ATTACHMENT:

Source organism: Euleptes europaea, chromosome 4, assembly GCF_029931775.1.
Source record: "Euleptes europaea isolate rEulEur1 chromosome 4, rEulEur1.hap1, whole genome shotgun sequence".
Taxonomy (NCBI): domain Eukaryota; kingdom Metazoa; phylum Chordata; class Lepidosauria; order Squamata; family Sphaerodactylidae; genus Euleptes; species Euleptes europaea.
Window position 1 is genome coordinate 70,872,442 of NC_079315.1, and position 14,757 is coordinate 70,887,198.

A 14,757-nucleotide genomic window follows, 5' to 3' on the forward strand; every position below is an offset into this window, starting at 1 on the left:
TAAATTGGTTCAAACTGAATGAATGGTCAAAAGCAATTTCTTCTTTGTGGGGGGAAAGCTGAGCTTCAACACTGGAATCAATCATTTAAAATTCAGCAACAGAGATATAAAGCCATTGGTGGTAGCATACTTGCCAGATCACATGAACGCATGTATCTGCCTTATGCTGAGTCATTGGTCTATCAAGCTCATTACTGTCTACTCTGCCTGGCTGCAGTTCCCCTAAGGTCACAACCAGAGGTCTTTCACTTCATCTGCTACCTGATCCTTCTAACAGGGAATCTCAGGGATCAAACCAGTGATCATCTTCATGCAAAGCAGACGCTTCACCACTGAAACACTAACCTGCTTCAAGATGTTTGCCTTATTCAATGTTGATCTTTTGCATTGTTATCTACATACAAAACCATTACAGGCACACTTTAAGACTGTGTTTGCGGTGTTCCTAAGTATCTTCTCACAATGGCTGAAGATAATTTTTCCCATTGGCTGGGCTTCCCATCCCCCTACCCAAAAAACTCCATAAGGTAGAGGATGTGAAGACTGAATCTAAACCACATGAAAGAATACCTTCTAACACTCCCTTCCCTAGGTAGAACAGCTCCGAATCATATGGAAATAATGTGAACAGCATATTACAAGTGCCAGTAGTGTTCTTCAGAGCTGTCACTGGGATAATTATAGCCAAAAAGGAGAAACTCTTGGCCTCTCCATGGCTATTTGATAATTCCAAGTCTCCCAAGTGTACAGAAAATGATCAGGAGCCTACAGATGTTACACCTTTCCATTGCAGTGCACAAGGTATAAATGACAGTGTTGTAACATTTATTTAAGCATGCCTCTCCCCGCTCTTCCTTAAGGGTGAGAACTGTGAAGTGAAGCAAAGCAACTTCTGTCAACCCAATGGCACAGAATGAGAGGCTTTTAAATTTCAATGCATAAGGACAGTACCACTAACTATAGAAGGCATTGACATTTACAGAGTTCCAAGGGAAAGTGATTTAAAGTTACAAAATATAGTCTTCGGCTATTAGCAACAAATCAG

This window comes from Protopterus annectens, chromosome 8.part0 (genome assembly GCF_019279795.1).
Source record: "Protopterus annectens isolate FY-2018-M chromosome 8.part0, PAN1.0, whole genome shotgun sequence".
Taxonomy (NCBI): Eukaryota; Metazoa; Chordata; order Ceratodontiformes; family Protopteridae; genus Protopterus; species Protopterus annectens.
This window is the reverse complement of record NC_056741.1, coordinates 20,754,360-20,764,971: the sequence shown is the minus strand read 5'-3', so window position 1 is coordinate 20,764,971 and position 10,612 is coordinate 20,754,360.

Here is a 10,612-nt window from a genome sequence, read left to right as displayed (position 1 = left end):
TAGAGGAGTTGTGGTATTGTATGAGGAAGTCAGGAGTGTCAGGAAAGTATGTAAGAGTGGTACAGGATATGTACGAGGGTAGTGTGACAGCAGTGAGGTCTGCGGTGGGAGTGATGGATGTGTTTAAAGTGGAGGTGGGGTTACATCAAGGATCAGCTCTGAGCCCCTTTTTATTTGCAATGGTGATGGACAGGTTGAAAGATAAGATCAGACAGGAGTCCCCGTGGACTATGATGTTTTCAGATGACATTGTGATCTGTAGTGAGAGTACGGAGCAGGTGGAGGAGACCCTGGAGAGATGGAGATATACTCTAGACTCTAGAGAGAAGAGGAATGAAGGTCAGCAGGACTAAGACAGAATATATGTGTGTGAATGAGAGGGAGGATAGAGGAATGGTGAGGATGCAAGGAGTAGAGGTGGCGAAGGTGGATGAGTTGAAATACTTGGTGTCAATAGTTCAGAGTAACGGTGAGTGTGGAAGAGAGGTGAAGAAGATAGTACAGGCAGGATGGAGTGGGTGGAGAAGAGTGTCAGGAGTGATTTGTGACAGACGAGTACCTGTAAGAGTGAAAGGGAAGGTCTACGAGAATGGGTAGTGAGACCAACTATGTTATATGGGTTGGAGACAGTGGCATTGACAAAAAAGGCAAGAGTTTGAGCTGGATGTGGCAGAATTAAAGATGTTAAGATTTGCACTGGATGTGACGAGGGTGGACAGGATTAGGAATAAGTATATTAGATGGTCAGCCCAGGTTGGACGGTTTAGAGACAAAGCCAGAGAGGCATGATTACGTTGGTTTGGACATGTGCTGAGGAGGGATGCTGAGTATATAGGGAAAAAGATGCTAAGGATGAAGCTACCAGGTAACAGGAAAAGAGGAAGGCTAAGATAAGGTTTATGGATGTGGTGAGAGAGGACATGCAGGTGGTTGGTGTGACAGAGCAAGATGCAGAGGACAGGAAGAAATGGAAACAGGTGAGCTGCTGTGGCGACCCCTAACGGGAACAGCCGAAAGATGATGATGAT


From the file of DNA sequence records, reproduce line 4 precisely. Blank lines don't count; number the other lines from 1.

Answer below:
Window position 1 is genome coordinate 70,872,442 of NC_079315.1, and position 14,757 is coordinate 70,887,198.